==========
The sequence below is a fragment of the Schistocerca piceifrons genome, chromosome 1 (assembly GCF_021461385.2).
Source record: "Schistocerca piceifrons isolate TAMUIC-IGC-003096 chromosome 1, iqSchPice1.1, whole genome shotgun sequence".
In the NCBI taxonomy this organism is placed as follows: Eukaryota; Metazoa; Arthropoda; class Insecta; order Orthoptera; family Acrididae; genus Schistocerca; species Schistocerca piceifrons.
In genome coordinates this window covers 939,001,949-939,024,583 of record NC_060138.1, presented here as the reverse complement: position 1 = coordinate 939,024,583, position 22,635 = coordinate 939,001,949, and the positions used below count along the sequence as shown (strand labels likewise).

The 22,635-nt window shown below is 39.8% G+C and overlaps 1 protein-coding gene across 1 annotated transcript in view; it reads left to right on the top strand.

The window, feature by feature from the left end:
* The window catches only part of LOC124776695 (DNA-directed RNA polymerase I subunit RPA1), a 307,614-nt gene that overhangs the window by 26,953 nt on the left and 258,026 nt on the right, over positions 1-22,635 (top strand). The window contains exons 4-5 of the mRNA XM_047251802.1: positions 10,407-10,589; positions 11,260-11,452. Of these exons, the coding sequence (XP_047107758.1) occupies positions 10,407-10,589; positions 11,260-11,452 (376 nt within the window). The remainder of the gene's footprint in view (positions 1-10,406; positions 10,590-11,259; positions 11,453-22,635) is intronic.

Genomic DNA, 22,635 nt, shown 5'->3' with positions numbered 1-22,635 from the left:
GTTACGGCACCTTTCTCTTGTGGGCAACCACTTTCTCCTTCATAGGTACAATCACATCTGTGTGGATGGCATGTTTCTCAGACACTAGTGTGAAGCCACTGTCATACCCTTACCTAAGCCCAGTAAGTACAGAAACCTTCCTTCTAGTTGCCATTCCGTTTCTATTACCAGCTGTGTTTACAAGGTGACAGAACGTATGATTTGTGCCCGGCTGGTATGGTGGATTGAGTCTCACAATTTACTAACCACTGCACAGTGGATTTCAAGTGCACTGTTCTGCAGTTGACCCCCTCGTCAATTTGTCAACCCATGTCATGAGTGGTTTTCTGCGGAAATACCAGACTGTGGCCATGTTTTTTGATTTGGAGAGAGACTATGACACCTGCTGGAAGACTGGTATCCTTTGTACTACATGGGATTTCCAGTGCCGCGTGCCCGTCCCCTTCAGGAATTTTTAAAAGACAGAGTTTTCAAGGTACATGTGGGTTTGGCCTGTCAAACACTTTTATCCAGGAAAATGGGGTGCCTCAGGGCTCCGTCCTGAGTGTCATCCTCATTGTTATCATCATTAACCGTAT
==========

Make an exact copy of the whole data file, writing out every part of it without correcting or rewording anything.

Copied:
The sequence below is a fragment of the Schistocerca piceifrons genome, chromosome 1 (assembly GCF_021461385.2).
Source record: "Schistocerca piceifrons isolate TAMUIC-IGC-003096 chromosome 1, iqSchPice1.1, whole genome shotgun sequence".
In the NCBI taxonomy this organism is placed as follows: Eukaryota; Metazoa; Arthropoda; class Insecta; order Orthoptera; family Acrididae; genus Schistocerca; species Schistocerca piceifrons.
In genome coordinates this window covers 939,001,949-939,024,583 of record NC_060138.1, presented here as the reverse complement: position 1 = coordinate 939,024,583, position 22,635 = coordinate 939,001,949, and the positions used below count along the sequence as shown (strand labels likewise).

The 22,635-nt window shown below is 39.8% G+C and overlaps 1 protein-coding gene across 1 annotated transcript in view; it reads left to right on the top strand.

The window, feature by feature from the left end:
* The window catches only part of LOC124776695 (DNA-directed RNA polymerase I subunit RPA1), a 307,614-nt gene that overhangs the window by 26,953 nt on the left and 258,026 nt on the right, over positions 1-22,635 (top strand). The window contains exons 4-5 of the mRNA XM_047251802.1: positions 10,407-10,589; positions 11,260-11,452. Of these exons, the coding sequence (XP_047107758.1) occupies positions 10,407-10,589; positions 11,260-11,452 (376 nt within the window). The remainder of the gene's footprint in view (positions 1-10,406; positions 10,590-11,259; positions 11,453-22,635) is intronic.

Genomic DNA, 22,635 nt, shown 5'->3' with positions numbered 1-22,635 from the left:
GTTACGGCACCTTTCTCTTGTGGGCAACCACTTTCTCCTTCATAGGTACAATCACATCTGTGTGGATGGCATGTTTCTCAGACACTAGTGTGAAGCCACTGTCATACCCTTACCTAAGCCCAGTAAGTACAGAAACCTTCCTTCTAGTTGCCATTCCGTTTCTATTACCAGCTGTGTTTACAAGGTGACAGAACGTATGATTTGTGCCCGGCTGGTATGGTGGATTGAGTCTCACAATTTACTAACCACTGCACAGTGGATTTCAAGTGCACTGTTCTGCAGTTGACCCCCTCGTCAATTTGTCAACCCATGTCATGAGTGGTTTTCTGCGGAAATACCAGACTGTGGCCATGTTTTTTGATTTGGAGAGAGACTATGACACCTGCTGGAAGACTGGTATCCTTTGTACTACATGGGATTTCCAGTGCCGCGTGCCCGTCCCCTTCAGGAATTTTTAAAAGACAGAGTTTTCAAGGTACATGTGGGTTTGGCCTGTCAAACACTTTTATCCAGGAAAATGGGGTGCCTCAGGGCTCCGTCCTGAGTGTCATCCTCATTGTTATCATCATTAACCGTAT